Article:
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FEMS Microbiol Ecol. 2004 Feb 1;47(2):215-22. doi: 10.1016/S0168-6496(03)00259-9.

The effect of pH and a bacteriocin (bovicin HC5) on Clostridium sporogenes MD1, a bacterium that has the ability to degrade amino acids in ensiled plant materials.

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Department of Microbiology, Cornell University, Ithaca, NY 14853, USA.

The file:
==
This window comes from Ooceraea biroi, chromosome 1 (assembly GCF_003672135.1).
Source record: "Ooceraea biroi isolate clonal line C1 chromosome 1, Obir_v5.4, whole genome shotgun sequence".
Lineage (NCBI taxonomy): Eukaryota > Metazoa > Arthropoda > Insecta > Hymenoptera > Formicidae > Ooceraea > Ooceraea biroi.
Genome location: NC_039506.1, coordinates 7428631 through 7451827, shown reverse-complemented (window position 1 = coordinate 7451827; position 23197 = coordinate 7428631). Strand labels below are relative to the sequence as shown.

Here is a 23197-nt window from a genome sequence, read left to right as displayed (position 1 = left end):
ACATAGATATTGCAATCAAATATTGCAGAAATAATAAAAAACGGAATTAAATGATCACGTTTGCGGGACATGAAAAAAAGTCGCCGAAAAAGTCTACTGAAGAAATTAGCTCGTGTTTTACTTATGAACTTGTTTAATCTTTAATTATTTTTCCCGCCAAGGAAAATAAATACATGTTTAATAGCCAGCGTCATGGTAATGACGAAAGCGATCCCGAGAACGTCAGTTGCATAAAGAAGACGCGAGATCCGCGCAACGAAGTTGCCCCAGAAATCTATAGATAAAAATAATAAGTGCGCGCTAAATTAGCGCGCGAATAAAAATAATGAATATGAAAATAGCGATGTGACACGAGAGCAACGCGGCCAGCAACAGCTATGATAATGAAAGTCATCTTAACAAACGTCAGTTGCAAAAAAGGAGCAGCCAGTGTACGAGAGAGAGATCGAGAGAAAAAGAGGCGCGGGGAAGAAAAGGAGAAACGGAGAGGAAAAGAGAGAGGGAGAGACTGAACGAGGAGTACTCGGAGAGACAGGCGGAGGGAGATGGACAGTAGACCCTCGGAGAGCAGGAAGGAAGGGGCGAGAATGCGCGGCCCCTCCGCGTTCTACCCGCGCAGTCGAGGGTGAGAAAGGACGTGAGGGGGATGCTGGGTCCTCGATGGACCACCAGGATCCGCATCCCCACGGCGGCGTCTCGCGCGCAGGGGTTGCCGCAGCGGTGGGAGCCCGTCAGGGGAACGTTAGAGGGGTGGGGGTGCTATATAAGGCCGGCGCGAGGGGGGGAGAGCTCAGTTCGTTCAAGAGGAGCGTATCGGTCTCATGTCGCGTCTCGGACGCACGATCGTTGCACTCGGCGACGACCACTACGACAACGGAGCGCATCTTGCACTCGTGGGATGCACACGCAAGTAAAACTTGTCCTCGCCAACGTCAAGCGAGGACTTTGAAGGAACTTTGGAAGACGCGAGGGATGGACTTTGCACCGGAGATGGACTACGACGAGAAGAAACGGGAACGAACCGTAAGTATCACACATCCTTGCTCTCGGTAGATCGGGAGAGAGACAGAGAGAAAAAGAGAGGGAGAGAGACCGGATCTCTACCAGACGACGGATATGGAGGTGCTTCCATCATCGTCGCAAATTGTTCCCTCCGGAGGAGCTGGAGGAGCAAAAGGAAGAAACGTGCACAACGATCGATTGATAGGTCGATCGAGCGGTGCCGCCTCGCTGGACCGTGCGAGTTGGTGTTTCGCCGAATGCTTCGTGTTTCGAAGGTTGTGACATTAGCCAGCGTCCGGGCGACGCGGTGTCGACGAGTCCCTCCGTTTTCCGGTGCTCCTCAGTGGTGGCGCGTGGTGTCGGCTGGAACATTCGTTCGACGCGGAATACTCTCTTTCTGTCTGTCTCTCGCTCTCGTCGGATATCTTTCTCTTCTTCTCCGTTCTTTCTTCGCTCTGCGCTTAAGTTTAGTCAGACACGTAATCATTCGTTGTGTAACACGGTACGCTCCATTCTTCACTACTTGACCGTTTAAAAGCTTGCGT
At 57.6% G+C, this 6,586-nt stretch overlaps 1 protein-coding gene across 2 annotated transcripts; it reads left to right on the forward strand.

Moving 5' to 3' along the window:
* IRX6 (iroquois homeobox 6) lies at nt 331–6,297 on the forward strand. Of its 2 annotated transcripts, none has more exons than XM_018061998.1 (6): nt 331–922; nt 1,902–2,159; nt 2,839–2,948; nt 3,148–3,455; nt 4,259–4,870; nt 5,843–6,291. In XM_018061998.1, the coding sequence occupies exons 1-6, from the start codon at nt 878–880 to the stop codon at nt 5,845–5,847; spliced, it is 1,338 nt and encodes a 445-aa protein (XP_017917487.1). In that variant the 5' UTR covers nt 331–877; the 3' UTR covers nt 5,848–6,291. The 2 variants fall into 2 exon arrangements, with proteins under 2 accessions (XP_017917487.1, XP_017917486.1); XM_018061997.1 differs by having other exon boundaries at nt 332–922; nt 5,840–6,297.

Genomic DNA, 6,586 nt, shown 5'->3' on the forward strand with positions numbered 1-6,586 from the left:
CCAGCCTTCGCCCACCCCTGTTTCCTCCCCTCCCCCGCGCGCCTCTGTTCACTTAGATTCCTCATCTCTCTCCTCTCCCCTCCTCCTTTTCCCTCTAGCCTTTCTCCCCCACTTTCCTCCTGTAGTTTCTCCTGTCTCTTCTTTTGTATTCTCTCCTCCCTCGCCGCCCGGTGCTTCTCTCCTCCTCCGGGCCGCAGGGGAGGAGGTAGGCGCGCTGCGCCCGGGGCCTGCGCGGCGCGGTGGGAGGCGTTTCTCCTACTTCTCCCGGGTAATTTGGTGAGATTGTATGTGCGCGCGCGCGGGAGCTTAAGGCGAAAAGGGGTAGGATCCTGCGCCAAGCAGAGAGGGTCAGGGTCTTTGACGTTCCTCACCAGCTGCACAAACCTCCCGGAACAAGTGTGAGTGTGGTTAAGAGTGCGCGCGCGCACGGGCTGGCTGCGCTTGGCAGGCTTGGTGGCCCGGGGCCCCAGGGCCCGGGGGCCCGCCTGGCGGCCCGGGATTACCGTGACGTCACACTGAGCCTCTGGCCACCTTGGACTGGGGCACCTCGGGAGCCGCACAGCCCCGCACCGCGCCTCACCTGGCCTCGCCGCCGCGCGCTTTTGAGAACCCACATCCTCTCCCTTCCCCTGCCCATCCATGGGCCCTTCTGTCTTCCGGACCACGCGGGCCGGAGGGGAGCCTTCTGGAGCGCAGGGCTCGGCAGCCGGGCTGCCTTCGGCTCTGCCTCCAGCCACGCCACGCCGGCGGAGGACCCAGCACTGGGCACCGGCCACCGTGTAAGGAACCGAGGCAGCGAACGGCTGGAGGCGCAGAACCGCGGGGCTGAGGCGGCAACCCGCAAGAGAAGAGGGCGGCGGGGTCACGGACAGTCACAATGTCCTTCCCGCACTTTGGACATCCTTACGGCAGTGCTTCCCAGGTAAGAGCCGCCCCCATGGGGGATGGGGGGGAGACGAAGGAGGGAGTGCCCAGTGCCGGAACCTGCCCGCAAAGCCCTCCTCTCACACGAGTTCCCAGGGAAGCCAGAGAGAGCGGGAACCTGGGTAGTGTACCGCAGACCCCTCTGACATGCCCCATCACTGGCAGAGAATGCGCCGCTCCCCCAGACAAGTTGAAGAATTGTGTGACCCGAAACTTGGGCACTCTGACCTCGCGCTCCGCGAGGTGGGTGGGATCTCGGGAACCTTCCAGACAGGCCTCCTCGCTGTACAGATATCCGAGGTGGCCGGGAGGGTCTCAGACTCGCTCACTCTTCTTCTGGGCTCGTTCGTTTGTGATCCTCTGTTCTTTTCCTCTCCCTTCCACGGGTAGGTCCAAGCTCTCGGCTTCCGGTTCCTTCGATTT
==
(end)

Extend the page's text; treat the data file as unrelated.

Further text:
Fresh plant materials can be fermented and preserved as silage for cattle, but clostridia that deaminate amino acids increase pH. If the pH of the silage rises, spoilage microorganisms proliferate, and undesirable products accumulate. Rod-shaped, anaerobic bacteria with spores were isolated from fresh alfalfa, fresh corn, and silages. Strain MD1 had the highest specific activity of amino acid deamination, and it was most closely related to Clostridium botulinum A and B. However, because strain MD1 did not produce a toxin, it was classified as Clostridium sporogenes. Washed cell suspensions of C. sporogenes MD1 had specific activities as great as 690 nmol ammonia mg protein(-1) min(-1), and this rate did not decrease until the pH was less than 4.5. Batch cultures of C. sporogenes MD1 did not initiate growth if the initial pH was less than 5.0, but continuous cultures (0.1 h(-1) dilution rate) persisted until the pH in the culture vessel was 4.6. When C. sporogenes MD1 was co-cultured with a bacteriocin-producing Streptococcus bovis HC5, ammonia production was greatly reduced. The ability of S. bovis HC5 to inhibit strain MD1 was pH-dependent. When the pH was 5.5 or less, strain MD1 could no longer be detected. These latter results support the idea that bacteriocin-producing bacteria may be used to improve silage quality.

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